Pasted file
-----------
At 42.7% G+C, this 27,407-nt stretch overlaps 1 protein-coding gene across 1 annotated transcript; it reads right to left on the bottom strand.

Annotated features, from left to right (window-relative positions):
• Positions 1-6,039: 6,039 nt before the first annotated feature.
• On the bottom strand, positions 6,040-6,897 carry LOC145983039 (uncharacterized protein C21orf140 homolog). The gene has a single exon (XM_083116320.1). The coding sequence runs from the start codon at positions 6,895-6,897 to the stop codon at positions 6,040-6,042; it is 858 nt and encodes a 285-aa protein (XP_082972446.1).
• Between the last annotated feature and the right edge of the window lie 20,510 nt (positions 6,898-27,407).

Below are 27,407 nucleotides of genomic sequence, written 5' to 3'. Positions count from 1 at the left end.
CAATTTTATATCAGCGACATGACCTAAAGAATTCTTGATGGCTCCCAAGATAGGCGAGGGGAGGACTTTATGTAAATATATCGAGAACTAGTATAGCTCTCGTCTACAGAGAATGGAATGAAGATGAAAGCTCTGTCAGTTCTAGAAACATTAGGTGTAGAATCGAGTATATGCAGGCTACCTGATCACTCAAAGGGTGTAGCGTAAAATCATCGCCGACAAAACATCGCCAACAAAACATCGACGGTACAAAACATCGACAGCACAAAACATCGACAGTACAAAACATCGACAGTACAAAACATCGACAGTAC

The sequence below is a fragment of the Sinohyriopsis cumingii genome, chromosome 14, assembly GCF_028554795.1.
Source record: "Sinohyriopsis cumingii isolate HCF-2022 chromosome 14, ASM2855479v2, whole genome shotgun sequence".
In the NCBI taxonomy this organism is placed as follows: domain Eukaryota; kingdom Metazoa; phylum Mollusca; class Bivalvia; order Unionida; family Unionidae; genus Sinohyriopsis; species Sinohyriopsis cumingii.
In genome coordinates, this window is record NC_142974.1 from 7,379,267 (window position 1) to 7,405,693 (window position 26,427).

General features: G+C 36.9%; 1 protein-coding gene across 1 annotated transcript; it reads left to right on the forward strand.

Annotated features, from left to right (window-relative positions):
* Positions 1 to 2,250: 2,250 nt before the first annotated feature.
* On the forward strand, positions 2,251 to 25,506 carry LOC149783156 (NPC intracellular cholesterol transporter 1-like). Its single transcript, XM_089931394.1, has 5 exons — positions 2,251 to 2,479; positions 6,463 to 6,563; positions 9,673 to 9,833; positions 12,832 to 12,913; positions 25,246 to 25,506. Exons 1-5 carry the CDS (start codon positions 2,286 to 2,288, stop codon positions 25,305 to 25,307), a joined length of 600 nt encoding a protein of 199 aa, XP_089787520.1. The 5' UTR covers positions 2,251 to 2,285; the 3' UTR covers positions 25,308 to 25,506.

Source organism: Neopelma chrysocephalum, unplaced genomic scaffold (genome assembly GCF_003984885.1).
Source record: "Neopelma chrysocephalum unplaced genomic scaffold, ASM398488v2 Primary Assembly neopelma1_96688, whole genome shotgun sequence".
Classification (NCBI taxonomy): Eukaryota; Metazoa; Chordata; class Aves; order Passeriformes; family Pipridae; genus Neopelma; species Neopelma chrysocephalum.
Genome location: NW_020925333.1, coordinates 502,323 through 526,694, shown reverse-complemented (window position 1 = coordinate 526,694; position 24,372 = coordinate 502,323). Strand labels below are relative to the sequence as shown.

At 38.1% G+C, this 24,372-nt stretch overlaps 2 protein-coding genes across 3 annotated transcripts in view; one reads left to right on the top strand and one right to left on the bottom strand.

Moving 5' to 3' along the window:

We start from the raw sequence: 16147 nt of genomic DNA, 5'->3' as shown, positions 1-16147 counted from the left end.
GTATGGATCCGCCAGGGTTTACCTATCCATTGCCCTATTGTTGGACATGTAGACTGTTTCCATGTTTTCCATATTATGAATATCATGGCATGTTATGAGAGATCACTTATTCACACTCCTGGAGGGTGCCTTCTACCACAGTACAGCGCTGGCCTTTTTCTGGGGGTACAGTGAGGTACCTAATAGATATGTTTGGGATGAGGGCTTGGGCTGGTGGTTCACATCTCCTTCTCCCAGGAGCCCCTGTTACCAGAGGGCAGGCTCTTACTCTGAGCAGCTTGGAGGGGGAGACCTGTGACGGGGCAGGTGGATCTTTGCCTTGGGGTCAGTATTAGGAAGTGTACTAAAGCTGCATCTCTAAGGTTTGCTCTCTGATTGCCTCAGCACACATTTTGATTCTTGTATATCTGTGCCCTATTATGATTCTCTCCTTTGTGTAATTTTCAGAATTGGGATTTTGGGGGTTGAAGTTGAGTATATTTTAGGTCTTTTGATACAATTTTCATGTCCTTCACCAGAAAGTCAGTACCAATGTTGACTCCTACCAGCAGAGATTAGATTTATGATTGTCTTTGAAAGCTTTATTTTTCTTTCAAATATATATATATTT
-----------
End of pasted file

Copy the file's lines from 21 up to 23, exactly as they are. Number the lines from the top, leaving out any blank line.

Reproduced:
Moving 5' to 3' along the window:

We start from the raw sequence: 16147 nt of genomic DNA, 5'->3' as shown, positions 1-16147 counted from the left end.
GTATGGATCCGCCAGGGTTTACCTATCCATTGCCCTATTGTTGGACATGTAGACTGTTTCCATGTTTTCCATATTATGAATATCATGGCATGTTATGAGAGATCACTTATTCACACTCCTGGAGGGTGCCTTCTACCACAGTACAGCGCTGGCCTTTTTCTGGGGGTACAGTGAGGTACCTAATAGATATGTTTGGGATGAGGGCTTGGGCTGGTGGTTCACATCTCCTTCTCCCAGGAGCCCCTGTTACCAGAGGGCAGGCTCTTACTCTGAGCAGCTTGGAGGGGGAGACCTGTGACGGGGCAGGTGGATCTTTGCCTTGGGGTCAGTATTAGGAAGTGTACTAAAGCTGCATCTCTAAGGTTTGCTCTCTGATTGCCTCAGCACACATTTTGATTCTTGTATATCTGTGCCCTATTATGATTCTCTCCTTTGTGTAATTTTCAGAATTGGGATTTTGGGGGTTGAAGTTGAGTATATTTTAGGTCTTTTGATACAATTTTCATGTCCTTCACCAGAAAGTCAGTACCAATGTTGACTCCTACCAGCAGAGATTAGATTTATGATTGTCTTTGAAAGCTTTATTTTTCTTTCAAATATATATATATTT